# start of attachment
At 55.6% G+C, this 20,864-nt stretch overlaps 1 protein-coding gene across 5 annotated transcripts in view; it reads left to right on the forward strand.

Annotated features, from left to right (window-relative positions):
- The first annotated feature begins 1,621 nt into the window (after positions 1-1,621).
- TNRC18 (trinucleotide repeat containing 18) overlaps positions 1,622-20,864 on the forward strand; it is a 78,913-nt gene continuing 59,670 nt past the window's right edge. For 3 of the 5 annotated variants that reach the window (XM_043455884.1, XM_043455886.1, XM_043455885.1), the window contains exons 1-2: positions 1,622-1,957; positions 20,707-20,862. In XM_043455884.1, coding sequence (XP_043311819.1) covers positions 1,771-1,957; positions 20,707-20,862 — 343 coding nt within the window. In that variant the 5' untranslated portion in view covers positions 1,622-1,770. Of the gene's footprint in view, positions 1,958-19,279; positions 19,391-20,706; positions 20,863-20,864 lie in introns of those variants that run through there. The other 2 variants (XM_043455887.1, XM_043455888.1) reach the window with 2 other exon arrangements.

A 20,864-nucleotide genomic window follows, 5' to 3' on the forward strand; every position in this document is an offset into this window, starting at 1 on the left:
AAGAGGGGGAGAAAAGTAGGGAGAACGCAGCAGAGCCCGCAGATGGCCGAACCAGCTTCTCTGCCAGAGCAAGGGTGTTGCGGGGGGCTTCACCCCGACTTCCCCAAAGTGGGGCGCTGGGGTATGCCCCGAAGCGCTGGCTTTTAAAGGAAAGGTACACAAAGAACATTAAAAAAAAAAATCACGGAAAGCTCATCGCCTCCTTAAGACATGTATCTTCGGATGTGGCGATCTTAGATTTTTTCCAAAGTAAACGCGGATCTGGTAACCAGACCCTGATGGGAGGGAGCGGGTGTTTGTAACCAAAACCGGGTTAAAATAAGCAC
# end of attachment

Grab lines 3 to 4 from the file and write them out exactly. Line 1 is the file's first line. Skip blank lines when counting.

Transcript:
- The first annotated feature begins 1,621 nt into the window (after positions 1-1,621).
- TNRC18 (trinucleotide repeat containing 18) overlaps positions 1,622-20,864 on the forward strand; it is a 78,913-nt gene continuing 59,670 nt past the window's right edge. For 3 of the 5 annotated variants that reach the window (XM_043455884.1, XM_043455886.1, XM_043455885.1), the window contains exons 1-2: positions 1,622-1,957; positions 20,707-20,862. In XM_043455884.1, coding sequence (XP_043311819.1) covers positions 1,771-1,957; positions 20,707-20,862 — 343 coding nt within the window. In that variant the 5' untranslated portion in view covers positions 1,622-1,770. Of the gene's footprint in view, positions 1,958-19,279; positions 19,391-20,706; positions 20,863-20,864 lie in introns of those variants that run through there. The other 2 variants (XM_043455887.1, XM_043455888.1) reach the window with 2 other exon arrangements.